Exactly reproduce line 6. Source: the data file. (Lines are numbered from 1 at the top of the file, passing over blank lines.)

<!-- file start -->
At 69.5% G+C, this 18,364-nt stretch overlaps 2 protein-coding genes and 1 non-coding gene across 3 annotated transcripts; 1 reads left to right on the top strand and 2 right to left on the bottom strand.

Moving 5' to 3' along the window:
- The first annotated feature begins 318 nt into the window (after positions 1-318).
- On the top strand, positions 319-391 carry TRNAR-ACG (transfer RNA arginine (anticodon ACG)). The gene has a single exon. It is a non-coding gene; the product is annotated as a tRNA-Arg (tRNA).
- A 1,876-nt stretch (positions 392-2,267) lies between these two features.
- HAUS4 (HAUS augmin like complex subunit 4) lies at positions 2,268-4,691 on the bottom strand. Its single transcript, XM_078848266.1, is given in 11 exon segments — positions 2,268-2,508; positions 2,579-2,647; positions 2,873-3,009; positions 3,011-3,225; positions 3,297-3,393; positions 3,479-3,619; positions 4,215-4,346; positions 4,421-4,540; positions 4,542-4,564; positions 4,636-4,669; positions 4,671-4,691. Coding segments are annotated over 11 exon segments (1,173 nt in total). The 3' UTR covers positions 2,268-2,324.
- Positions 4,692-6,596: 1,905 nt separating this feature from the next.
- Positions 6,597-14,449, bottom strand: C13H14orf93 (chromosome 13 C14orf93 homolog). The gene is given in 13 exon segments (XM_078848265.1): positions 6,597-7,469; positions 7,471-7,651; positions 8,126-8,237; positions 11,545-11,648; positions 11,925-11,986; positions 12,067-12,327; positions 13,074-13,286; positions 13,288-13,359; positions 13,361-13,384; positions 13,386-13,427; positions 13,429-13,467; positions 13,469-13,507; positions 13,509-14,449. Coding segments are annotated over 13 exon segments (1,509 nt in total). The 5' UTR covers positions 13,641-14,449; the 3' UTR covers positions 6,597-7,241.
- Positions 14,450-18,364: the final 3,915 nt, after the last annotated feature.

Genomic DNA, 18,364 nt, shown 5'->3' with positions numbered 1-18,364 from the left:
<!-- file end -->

- HAUS4 (HAUS augmin like complex subunit 4) lies at positions 2,268-4,691 on the bottom strand. Its single transcript, XM_078848266.1, is given in 11 exon segments — positions 2,268-2,508; positions 2,579-2,647; positions 2,873-3,009; positions 3,011-3,225; positions 3,297-3,393; positions 3,479-3,619; positions 4,215-4,346; positions 4,421-4,540; positions 4,542-4,564; positions 4,636-4,669; positions 4,671-4,691. Coding segments are annotated over 11 exon segments (1,173 nt in total). The 3' UTR covers positions 2,268-2,324.